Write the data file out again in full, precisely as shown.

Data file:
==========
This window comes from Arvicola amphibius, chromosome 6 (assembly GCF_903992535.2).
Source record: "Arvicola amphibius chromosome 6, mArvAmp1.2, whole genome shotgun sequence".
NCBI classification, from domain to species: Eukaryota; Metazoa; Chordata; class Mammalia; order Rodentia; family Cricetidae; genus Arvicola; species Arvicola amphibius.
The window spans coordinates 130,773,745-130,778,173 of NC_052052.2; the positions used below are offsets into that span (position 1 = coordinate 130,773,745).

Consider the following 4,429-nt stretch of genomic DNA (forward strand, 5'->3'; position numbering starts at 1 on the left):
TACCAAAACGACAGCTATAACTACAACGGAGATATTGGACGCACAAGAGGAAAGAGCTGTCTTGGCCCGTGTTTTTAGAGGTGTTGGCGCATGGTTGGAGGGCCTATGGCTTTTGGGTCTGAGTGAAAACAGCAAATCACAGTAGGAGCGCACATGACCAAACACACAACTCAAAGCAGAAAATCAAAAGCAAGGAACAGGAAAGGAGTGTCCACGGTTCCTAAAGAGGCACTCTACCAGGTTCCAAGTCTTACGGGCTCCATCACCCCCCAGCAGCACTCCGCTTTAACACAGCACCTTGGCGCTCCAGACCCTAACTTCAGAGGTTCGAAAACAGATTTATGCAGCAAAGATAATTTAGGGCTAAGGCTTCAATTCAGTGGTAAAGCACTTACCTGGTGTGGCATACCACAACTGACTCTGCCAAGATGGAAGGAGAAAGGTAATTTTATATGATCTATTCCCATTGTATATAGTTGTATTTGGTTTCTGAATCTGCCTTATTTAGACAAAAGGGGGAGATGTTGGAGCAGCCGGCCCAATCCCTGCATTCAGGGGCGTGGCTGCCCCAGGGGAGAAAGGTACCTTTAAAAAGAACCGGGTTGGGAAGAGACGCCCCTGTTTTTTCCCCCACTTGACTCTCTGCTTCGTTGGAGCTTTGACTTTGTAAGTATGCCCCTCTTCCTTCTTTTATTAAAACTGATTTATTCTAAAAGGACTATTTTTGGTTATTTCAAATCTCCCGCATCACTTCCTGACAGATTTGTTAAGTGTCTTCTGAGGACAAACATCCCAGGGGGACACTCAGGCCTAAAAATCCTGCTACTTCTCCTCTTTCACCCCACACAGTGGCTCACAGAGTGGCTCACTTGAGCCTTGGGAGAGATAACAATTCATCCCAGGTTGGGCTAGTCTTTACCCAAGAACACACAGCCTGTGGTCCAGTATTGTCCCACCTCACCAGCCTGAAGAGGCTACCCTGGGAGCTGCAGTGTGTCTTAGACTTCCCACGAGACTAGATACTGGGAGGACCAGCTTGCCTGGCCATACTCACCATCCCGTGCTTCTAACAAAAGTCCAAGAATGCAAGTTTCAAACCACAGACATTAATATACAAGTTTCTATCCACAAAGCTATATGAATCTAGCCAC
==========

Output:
This window comes from Arvicola amphibius, chromosome 6 (assembly GCF_903992535.2).
Source record: "Arvicola amphibius chromosome 6, mArvAmp1.2, whole genome shotgun sequence".
NCBI classification, from domain to species: Eukaryota; Metazoa; Chordata; class Mammalia; order Rodentia; family Cricetidae; genus Arvicola; species Arvicola amphibius.
The window spans coordinates 130,773,745-130,778,173 of NC_052052.2; the positions used below are offsets into that span (position 1 = coordinate 130,773,745).

Consider the following 4,429-nt stretch of genomic DNA (forward strand, 5'->3'; position numbering starts at 1 on the left):
TACCAAAACGACAGCTATAACTACAACGGAGATATTGGACGCACAAGAGGAAAGAGCTGTCTTGGCCCGTGTTTTTAGAGGTGTTGGCGCATGGTTGGAGGGCCTATGGCTTTTGGGTCTGAGTGAAAACAGCAAATCACAGTAGGAGCGCACATGACCAAACACACAACTCAAAGCAGAAAATCAAAAGCAAGGAACAGGAAAGGAGTGTCCACGGTTCCTAAAGAGGCACTCTACCAGGTTCCAAGTCTTACGGGCTCCATCACCCCCCAGCAGCACTCCGCTTTAACACAGCACCTTGGCGCTCCAGACCCTAACTTCAGAGGTTCGAAAACAGATTTATGCAGCAAAGATAATTTAGGGCTAAGGCTTCAATTCAGTGGTAAAGCACTTACCTGGTGTGGCATACCACAACTGACTCTGCCAAGATGGAAGGAGAAAGGTAATTTTATATGATCTATTCCCATTGTATATAGTTGTATTTGGTTTCTGAATCTGCCTTATTTAGACAAAAGGGGGAGATGTTGGAGCAGCCGGCCCAATCCCTGCATTCAGGGGCGTGGCTGCCCCAGGGGAGAAAGGTACCTTTAAAAAGAACCGGGTTGGGAAGAGACGCCCCTGTTTTTTCCCCCACTTGACTCTCTGCTTCGTTGGAGCTTTGACTTTGTAAGTATGCCCCTCTTCCTTCTTTTATTAAAACTGATTTATTCTAAAAGGACTATTTTTGGTTATTTCAAATCTCCCGCATCACTTCCTGACAGATTTGTTAAGTGTCTTCTGAGGACAAACATCCCAGGGGGACACTCAGGCCTAAAAATCCTGCTACTTCTCCTCTTTCACCCCACACAGTGGCTCACAGAGTGGCTCACTTGAGCCTTGGGAGAGATAACAATTCATCCCAGGTTGGGCTAGTCTTTACCCAAGAACACACAGCCTGTGGTCCAGTATTGTCCCACCTCACCAGCCTGAAGAGGCTACCCTGGGAGCTGCAGTGTGTCTTAGACTTCCCACGAGACTAGATACTGGGAGGACCAGCTTGCCTGGCCATACTCACCATCCCGTGCTTCTAACAAAAGTCCAAGAATGCAAGTTTCAAACCACAGACATTAATATACAAGTTTCTATCCACAAAGCTATATGAATCTAGCCAC